More evidence that the trend in housing prices is changing
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Housing Rising Cart

Zillow’s chief economist Stan Humphries wrote this morning:

“Today’s Case-Shiller numbers may reflect where the housing market has been in some of the frothier metros, but they are not indicative of where it’s headed.

The housing market worm has turned over the past few weeks – inventory levels are beginning to show signs of easing, and mortgage interest rates are creeping up. Going forward, both of these factors will help mitigate extreme price spikes caused by very strong housing demand and very low housing supply,” said Zillow Chief Economist Dr. Stan Humphries. “Runaway appreciation in many of the large, coastal metros that form the backbone of the Case-Shiller indices will begin to moderate. Home value appreciation in some of these areas will have to slow down, or potentially fall, as higher bottom-line prices are no longer masked by rock-bottom mortgage rates. In general, the national housing recovery is strong and sustainable, but pockets of volatility will emerge as local fundamentals shift. Buyers expecting home values to continue rising at this pace indefinitely may be in for a shock.”


Housing Inventory on the rise
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Housing Market on the Rise

After years of falling inventory and really tight markets, things are beginning to change. Redfin reports that listing grew 6.4 % between march and april and 4.2% between april and may. Last year it fell all year. They say that if things keep up like this we should be normal by the end of the year.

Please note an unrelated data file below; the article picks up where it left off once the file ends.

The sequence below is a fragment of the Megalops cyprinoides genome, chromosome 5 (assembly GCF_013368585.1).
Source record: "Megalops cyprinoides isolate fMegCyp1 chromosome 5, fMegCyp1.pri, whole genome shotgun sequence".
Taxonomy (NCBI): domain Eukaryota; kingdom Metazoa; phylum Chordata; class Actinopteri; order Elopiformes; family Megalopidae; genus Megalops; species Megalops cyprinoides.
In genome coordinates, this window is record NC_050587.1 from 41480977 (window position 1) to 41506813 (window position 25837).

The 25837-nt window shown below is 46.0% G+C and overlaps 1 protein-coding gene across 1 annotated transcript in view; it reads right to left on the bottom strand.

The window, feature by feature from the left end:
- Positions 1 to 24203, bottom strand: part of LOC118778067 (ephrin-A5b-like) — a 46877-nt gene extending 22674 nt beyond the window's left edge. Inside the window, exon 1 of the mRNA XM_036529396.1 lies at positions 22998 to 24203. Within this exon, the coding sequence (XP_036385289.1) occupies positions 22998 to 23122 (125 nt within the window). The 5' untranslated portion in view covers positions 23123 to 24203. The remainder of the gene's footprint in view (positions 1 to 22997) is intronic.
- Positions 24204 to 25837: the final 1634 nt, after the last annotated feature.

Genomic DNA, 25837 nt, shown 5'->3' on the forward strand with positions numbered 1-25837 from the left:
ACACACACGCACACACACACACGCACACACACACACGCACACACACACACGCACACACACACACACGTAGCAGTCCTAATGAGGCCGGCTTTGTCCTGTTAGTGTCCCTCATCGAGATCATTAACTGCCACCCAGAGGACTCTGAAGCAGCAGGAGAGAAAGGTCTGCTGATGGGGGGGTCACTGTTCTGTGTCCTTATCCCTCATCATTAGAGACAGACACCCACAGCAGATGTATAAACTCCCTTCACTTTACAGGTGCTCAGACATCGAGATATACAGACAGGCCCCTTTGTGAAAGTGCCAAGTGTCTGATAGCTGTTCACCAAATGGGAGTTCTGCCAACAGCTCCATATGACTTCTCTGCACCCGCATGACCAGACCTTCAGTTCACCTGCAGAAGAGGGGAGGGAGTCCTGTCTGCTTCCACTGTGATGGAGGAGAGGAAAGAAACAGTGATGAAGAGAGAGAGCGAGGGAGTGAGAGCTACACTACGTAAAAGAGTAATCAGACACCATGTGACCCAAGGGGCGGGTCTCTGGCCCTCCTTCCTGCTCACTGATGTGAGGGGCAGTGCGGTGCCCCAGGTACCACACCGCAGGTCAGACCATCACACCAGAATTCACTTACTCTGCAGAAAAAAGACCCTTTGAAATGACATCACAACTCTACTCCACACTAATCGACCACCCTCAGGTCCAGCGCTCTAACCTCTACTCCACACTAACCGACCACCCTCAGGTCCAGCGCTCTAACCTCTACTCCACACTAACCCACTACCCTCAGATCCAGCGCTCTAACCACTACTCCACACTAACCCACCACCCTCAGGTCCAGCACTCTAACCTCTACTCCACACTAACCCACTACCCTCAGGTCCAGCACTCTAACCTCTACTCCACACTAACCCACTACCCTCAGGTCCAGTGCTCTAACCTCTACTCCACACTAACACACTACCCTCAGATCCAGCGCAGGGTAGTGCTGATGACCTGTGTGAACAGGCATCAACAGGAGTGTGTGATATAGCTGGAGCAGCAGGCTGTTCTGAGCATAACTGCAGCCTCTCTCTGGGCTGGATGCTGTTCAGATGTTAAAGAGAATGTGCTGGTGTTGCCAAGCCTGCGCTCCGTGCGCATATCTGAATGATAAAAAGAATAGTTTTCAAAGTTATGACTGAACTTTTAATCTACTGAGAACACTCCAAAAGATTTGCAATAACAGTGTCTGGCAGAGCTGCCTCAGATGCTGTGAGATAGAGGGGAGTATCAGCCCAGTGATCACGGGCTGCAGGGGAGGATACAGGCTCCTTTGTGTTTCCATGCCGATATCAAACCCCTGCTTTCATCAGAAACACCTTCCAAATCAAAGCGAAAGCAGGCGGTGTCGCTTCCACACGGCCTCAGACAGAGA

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Case Shiller results
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Case Shiller, one of the largest gatherer of data for the housing market has reported that home prices were up big time from last year. Not that this is news to us unless you never read a paper. Phoenix and Las Vegas were the big winners but L.A. also rose over 7% from last last year in November. Prices dropped a little last month but that is due to seasonal factors.

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The fiscal cliff and housing
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The housing market has finally improved and it looks like the worst is behind us. However if the Washington dummies fail to resolve the fiscal cliff, housing is in trouble.

Fiscal cliff could cost the U.S. two million jobs next year and cause the unemployment rate to stay stubbornly stuck above 8% through 2014. Fewer jobs could translate into less demand for new homes, possibly even a new wave of foreclosure filings as newly unemployed workers struggle to make mortgage payments.

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